Pendle Hill Witches
Why were there so many women accused of being witches around Pendle Hill?
The persecution of witches was a pan European phenomenon that began in
1484 at the instigation of the Pope. Over the following three centuries over
200,000 “witches” were executed. There appears to be no evidence of cases of
witchcraft on a similar scale to the Pendle witches in other parts of Lancashire.
More typical are the individual tales such as the witch in Woodplumpton
churchyard, buried under a large stone to prevent her resurrection.
The Pendle women brought to trial were the victims of family feuds and
disputes over the informal relief of poverty and a particular obsessive
magistrate. They lived in an inward-looking community which was susceptible
to malicious gossip. Their community was not that unusual. However, many
other magistrates would not have given the Pendle gossip any credibility.
Most of the “witches” regularly sought relief from better-off neighbours. They
were accused of witchcraft when they had been refused alms and the persons
applied to suffered some misfortune or ill-health. It may well have been the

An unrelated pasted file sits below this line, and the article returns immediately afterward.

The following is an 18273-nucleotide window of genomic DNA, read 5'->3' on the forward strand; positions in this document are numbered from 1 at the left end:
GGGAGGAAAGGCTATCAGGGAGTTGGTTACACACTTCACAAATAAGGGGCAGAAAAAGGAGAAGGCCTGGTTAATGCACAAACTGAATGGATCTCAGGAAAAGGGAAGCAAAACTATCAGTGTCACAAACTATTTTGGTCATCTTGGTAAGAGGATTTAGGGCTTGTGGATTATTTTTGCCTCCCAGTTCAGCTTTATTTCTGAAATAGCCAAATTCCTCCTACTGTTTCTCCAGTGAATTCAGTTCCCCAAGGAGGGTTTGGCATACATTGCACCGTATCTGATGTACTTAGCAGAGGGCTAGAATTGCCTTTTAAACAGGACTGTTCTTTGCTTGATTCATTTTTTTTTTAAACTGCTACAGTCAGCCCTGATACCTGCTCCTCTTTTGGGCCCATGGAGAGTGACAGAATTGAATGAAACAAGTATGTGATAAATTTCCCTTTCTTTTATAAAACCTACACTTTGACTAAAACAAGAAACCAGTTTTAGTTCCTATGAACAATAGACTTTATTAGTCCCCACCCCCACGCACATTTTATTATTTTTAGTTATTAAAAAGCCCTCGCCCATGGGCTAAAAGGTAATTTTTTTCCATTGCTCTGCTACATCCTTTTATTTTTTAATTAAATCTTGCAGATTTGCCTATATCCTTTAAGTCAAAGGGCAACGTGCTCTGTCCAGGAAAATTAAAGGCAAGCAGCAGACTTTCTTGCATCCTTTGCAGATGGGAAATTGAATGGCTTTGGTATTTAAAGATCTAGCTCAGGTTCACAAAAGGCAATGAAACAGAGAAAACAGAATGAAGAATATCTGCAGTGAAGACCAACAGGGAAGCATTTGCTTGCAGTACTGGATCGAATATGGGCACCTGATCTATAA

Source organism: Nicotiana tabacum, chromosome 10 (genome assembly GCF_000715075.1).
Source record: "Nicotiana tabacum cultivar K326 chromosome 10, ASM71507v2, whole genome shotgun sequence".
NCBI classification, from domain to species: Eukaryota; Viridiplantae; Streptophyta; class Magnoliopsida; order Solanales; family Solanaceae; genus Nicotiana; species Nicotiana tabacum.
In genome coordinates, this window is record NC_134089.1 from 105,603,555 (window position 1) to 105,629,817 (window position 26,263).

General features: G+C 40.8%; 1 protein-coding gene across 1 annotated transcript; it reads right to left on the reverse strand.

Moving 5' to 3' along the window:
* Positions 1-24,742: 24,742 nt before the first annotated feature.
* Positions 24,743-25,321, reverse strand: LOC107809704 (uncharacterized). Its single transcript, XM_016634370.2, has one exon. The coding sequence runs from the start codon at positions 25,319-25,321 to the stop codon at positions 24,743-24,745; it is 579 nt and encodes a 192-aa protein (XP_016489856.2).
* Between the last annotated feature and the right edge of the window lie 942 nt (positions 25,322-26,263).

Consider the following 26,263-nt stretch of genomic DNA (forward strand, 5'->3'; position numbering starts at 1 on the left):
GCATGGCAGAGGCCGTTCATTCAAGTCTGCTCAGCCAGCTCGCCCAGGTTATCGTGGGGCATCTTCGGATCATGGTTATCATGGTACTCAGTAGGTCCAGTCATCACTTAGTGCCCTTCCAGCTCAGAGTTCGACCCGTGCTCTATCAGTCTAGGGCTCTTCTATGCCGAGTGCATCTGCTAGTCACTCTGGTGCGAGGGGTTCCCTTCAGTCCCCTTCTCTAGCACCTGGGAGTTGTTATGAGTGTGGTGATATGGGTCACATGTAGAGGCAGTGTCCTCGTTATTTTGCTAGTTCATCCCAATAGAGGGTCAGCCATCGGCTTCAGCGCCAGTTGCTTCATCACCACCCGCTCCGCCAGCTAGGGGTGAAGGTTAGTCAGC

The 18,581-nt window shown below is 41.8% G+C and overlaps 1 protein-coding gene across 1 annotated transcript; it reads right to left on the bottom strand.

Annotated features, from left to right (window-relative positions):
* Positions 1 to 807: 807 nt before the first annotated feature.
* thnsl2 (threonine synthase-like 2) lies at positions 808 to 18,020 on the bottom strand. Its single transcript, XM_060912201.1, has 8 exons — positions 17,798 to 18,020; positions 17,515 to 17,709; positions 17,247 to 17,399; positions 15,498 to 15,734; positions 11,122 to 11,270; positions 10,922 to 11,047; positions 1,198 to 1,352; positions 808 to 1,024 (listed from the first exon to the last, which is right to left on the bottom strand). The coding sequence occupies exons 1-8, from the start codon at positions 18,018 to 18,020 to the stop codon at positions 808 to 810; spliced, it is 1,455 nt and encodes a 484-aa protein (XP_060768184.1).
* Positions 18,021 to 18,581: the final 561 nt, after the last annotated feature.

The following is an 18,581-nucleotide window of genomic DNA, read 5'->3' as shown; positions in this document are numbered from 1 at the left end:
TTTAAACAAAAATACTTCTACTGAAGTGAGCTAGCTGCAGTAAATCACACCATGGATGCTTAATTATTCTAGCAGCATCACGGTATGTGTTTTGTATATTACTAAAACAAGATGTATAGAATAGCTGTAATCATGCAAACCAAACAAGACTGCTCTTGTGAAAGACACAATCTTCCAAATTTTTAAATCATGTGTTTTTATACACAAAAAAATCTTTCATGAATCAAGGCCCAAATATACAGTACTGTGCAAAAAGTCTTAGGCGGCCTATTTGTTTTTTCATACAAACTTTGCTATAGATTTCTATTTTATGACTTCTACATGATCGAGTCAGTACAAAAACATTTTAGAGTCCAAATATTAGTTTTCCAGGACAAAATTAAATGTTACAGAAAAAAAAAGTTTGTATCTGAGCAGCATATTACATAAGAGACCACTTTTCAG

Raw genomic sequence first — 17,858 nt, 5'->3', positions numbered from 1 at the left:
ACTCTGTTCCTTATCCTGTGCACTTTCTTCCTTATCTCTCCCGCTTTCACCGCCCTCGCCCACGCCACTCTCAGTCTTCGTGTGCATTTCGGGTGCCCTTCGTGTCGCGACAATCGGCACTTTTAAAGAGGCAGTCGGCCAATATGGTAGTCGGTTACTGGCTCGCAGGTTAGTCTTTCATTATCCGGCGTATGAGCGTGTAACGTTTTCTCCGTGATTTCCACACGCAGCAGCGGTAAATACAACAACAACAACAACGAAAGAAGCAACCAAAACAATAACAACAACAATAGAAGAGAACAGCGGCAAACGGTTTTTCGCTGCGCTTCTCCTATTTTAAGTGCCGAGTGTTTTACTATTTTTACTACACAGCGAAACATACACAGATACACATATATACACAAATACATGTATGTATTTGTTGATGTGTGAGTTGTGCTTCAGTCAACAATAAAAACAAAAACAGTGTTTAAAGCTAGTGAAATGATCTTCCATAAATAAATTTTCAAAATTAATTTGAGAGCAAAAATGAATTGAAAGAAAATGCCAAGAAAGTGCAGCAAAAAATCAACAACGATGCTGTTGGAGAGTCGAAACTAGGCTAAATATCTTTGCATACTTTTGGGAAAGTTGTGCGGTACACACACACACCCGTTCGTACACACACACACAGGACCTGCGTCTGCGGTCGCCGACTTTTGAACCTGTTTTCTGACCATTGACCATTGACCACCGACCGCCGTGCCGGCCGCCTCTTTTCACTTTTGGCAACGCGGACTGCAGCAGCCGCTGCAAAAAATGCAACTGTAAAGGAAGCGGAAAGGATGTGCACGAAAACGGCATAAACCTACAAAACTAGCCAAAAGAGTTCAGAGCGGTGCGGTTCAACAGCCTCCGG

case that some of the “witches” were unattractive characters and encouraged
the witch image as a bargaining counter when applying for alms.
The importance of an obsessive individual in prosecuting and publicising
witchcraft cases was seen again in East Anglia in the 1640s when the
“Witchfinder General” wrecked havoc on a much greater scale than had
happened in the Pendle Witch trials.
Over the past 150 years interest in the Pendle witches has been raised through
the novels of Harrison Ainsworth and Robert Neill. They have found an
enthusiastic readership. On the wider front interest in witchcraft has been
generated through films about the Salem witches in the USA, not forgetting
our own “Witchfinder General” film starring Vincent Price in 1968. It is this
interest which local tourism promoters have built on.
John E Harrison